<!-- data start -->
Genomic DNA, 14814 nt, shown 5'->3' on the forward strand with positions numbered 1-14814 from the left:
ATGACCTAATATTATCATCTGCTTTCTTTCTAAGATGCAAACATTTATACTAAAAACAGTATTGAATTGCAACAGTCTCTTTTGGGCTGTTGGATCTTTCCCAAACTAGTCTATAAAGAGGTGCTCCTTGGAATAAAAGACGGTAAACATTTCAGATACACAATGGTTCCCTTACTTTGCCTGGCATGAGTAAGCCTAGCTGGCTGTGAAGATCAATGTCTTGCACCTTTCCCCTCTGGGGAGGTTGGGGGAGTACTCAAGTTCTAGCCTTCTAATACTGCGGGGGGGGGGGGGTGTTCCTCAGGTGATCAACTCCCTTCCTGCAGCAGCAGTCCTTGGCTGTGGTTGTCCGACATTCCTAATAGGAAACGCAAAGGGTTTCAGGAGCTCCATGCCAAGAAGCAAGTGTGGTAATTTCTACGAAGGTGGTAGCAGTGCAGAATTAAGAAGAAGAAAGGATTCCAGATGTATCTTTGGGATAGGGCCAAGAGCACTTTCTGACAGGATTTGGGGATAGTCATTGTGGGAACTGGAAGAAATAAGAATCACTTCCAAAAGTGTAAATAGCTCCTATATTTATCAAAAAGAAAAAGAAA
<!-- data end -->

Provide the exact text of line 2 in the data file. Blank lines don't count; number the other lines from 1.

ATGACCTAATATTATCATCTGCTTTCTTTCTAAGATGCAAACATTTATACTAAAAACAGTATTGAATTGCAACAGTCTCTTTTGGGCTGTTGGATCTTTCCCAAACTAGTCTATAAAGAGGTGCTCCTTGGAATAAAAGACGGTAAACATTTCAGATACACAATGGTTCCCTTACTTTGCCTGGCATGAGTAAGCCTAGCTGGCTGTGAAGATCAATGTCTTGCACCTTTCCCCTCTGGGGAGGTTGGGGGAGTACTCAAGTTCTAGCCTTCTAATACTGCGGGGGGGGGGGGGTGTTCCTCAGGTGATCAACTCCCTTCCTGCAGCAGCAGTCCTTGGCTGTGGTTGTCCGACATTCCTAATAGGAAACGCAAAGGGTTTCAGGAGCTCCATGCCAAGAAGCAAGTGTGGTAATTTCTACGAAGGTGGTAGCAGTGCAGAATTAAGAAGAAGAAAGGATTCCAGATGTATCTTTGGGATAGGGCCAAGAGCACTTTCTGACAGGATTTGGGGATAGTCATTGTGGGAACTGGAAGAAATAAGAATCACTTCCAAAAGTGTAAATAGCTCCTATATTTATCAAAAAGAAAAAGAAA